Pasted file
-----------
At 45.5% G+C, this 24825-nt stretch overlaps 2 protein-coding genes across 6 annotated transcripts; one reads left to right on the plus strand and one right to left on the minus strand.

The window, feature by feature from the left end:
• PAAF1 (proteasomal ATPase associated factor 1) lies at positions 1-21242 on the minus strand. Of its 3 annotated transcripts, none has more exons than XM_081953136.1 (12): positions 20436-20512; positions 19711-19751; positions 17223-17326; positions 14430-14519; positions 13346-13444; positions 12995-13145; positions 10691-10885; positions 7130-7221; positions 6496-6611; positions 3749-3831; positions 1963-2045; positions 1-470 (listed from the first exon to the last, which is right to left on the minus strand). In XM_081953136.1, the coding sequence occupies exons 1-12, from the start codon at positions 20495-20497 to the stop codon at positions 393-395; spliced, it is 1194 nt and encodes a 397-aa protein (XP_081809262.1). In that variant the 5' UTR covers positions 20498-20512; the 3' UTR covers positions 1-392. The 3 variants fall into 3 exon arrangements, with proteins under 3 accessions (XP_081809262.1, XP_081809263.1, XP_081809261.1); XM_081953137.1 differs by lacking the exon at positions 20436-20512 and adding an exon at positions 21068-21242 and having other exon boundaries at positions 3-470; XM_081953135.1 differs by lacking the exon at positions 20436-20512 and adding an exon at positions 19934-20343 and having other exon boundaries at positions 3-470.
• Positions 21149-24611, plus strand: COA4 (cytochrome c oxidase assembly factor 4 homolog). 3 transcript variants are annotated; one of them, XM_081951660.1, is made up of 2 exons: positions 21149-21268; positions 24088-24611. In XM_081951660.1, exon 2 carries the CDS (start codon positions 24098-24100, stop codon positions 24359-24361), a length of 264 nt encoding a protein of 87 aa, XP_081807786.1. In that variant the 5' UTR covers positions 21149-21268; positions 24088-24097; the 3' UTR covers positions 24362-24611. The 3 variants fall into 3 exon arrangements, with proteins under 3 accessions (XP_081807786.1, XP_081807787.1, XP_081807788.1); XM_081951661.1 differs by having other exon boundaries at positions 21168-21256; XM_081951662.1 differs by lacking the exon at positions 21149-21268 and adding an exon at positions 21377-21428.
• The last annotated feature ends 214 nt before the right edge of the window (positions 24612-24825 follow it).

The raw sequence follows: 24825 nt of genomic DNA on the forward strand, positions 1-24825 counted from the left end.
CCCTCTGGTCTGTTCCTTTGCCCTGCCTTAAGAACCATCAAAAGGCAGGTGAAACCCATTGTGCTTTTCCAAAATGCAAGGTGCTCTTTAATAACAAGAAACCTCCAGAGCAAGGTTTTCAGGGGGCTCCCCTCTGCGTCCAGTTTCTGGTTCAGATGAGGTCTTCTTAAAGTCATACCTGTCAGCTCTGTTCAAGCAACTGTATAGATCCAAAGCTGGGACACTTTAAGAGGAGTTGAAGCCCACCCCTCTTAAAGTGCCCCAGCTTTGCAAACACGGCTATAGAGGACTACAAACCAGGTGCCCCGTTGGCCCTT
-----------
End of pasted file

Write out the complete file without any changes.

At 45.5% G+C, this 24825-nt stretch overlaps 2 protein-coding genes across 6 annotated transcripts; one reads left to right on the plus strand and one right to left on the minus strand.

The window, feature by feature from the left end:
• PAAF1 (proteasomal ATPase associated factor 1) lies at positions 1-21242 on the minus strand. Of its 3 annotated transcripts, none has more exons than XM_081953136.1 (12): positions 20436-20512; positions 19711-19751; positions 17223-17326; positions 14430-14519; positions 13346-13444; positions 12995-13145; positions 10691-10885; positions 7130-7221; positions 6496-6611; positions 3749-3831; positions 1963-2045; positions 1-470 (listed from the first exon to the last, which is right to left on the minus strand). In XM_081953136.1, the coding sequence occupies exons 1-12, from the start codon at positions 20495-20497 to the stop codon at positions 393-395; spliced, it is 1194 nt and encodes a 397-aa protein (XP_081809262.1). In that variant the 5' UTR covers positions 20498-20512; the 3' UTR covers positions 1-392. The 3 variants fall into 3 exon arrangements, with proteins under 3 accessions (XP_081809262.1, XP_081809263.1, XP_081809261.1); XM_081953137.1 differs by lacking the exon at positions 20436-20512 and adding an exon at positions 21068-21242 and having other exon boundaries at positions 3-470; XM_081953135.1 differs by lacking the exon at positions 20436-20512 and adding an exon at positions 19934-20343 and having other exon boundaries at positions 3-470.
• Positions 21149-24611, plus strand: COA4 (cytochrome c oxidase assembly factor 4 homolog). 3 transcript variants are annotated; one of them, XM_081951660.1, is made up of 2 exons: positions 21149-21268; positions 24088-24611. In XM_081951660.1, exon 2 carries the CDS (start codon positions 24098-24100, stop codon positions 24359-24361), a length of 264 nt encoding a protein of 87 aa, XP_081807786.1. In that variant the 5' UTR covers positions 21149-21268; positions 24088-24097; the 3' UTR covers positions 24362-24611. The 3 variants fall into 3 exon arrangements, with proteins under 3 accessions (XP_081807786.1, XP_081807787.1, XP_081807788.1); XM_081951661.1 differs by having other exon boundaries at positions 21168-21256; XM_081951662.1 differs by lacking the exon at positions 21149-21268 and adding an exon at positions 21377-21428.
• The last annotated feature ends 214 nt before the right edge of the window (positions 24612-24825 follow it).

The raw sequence follows: 24825 nt of genomic DNA on the forward strand, positions 1-24825 counted from the left end.
CCCTCTGGTCTGTTCCTTTGCCCTGCCTTAAGAACCATCAAAAGGCAGGTGAAACCCATTGTGCTTTTCCAAAATGCAAGGTGCTCTTTAATAACAAGAAACCTCCAGAGCAAGGTTTTCAGGGGGCTCCCCTCTGCGTCCAGTTTCTGGTTCAGATGAGGTCTTCTTAAAGTCATACCTGTCAGCTCTGTTCAAGCAACTGTATAGATCCAAAGCTGGGACACTTTAAGAGGAGTTGAAGCCCACCCCTCTTAAAGTGCCCCAGCTTTGCAAACACGGCTATAGAGGACTACAAACCAGGTGCCCCGTTGGCCCTT